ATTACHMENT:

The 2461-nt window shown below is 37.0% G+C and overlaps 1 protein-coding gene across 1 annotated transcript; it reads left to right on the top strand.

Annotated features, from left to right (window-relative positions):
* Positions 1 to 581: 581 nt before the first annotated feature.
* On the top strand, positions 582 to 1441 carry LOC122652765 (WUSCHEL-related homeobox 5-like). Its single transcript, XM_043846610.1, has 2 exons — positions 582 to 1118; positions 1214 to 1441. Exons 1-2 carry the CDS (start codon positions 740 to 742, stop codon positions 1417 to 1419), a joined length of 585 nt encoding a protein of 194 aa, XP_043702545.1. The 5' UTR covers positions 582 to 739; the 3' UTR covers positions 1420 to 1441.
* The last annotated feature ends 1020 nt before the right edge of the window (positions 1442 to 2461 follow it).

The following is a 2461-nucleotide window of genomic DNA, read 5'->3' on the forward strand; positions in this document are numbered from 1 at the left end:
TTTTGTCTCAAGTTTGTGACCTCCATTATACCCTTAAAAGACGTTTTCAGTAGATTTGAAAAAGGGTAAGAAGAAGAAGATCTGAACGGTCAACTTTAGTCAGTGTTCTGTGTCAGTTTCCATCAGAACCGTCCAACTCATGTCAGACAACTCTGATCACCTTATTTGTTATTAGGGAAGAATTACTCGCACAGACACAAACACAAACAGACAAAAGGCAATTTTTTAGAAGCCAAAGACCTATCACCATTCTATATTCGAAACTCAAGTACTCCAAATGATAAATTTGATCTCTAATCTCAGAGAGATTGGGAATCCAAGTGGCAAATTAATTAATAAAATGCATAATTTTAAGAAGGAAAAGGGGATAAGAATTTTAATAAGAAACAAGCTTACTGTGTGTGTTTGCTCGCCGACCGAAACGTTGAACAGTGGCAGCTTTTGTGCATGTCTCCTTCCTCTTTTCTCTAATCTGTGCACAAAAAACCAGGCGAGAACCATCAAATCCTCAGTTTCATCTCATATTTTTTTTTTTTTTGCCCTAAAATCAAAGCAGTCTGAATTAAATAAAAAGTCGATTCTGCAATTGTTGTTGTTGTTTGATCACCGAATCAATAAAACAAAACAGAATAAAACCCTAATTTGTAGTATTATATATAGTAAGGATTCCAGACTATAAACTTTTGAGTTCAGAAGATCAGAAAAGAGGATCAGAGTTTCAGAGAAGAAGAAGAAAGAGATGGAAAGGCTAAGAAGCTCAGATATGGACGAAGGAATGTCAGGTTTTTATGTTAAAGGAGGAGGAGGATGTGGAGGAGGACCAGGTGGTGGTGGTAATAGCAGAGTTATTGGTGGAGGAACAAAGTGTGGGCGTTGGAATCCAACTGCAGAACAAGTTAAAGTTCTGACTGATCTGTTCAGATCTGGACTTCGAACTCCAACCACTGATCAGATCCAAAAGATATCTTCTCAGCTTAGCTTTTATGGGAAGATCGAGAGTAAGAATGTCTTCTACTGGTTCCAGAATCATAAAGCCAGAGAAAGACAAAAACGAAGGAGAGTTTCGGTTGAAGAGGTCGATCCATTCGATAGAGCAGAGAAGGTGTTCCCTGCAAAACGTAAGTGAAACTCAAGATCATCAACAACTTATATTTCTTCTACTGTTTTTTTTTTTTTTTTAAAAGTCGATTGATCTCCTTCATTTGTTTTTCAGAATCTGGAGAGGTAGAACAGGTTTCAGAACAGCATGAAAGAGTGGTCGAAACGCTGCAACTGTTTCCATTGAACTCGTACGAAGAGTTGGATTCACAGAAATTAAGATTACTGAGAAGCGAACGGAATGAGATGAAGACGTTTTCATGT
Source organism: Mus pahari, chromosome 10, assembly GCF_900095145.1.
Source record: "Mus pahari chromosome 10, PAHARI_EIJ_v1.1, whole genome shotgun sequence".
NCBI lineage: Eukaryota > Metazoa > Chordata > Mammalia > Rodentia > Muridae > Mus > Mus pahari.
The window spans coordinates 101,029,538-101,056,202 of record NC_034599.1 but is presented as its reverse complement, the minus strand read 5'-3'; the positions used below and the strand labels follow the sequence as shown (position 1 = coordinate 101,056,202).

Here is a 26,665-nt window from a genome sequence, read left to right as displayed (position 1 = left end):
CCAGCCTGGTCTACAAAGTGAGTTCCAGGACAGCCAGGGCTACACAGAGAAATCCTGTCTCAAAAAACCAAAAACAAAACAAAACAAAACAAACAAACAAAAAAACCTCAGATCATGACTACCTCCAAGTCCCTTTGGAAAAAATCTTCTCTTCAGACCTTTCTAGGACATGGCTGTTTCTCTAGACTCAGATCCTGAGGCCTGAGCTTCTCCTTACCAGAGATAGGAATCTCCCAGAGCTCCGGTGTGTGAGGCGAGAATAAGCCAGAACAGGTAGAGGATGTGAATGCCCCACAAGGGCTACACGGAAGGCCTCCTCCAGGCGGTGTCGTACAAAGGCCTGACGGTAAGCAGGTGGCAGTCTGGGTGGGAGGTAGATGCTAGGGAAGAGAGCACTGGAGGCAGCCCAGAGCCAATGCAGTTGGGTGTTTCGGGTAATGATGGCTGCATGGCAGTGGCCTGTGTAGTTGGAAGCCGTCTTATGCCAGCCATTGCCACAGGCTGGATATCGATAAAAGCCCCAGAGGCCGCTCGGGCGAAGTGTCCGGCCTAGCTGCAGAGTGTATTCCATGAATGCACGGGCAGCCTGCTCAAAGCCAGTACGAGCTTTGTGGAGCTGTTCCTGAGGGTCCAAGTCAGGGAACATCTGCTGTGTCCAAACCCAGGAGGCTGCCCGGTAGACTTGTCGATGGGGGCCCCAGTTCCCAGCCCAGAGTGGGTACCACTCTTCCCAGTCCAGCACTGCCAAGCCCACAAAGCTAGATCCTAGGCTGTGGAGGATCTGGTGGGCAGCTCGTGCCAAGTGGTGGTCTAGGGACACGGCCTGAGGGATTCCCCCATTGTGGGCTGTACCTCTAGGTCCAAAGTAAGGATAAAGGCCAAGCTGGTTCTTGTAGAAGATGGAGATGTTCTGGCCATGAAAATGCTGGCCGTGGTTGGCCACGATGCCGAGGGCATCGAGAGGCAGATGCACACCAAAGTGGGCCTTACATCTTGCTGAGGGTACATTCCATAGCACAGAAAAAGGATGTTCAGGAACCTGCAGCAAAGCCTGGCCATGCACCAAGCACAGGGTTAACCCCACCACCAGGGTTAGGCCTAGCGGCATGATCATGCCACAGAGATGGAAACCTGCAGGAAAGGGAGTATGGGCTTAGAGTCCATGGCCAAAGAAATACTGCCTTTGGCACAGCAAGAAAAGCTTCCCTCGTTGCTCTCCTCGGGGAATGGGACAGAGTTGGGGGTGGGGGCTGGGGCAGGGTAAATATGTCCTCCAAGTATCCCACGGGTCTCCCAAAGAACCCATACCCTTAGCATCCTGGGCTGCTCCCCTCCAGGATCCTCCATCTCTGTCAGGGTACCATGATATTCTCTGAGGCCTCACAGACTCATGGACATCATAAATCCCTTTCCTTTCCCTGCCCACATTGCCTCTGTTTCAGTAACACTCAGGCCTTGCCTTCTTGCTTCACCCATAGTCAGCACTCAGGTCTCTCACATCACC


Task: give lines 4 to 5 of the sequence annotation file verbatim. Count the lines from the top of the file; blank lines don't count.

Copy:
* On the top strand, positions 582 to 1441 carry LOC122652765 (WUSCHEL-related homeobox 5-like). Its single transcript, XM_043846610.1, has 2 exons — positions 582 to 1118; positions 1214 to 1441. Exons 1-2 carry the CDS (start codon positions 740 to 742, stop codon positions 1417 to 1419), a joined length of 585 nt encoding a protein of 194 aa, XP_043702545.1. The 5' UTR covers positions 582 to 739; the 3' UTR covers positions 1420 to 1441.
* The last annotated feature ends 1020 nt before the right edge of the window (positions 1442 to 2461 follow it).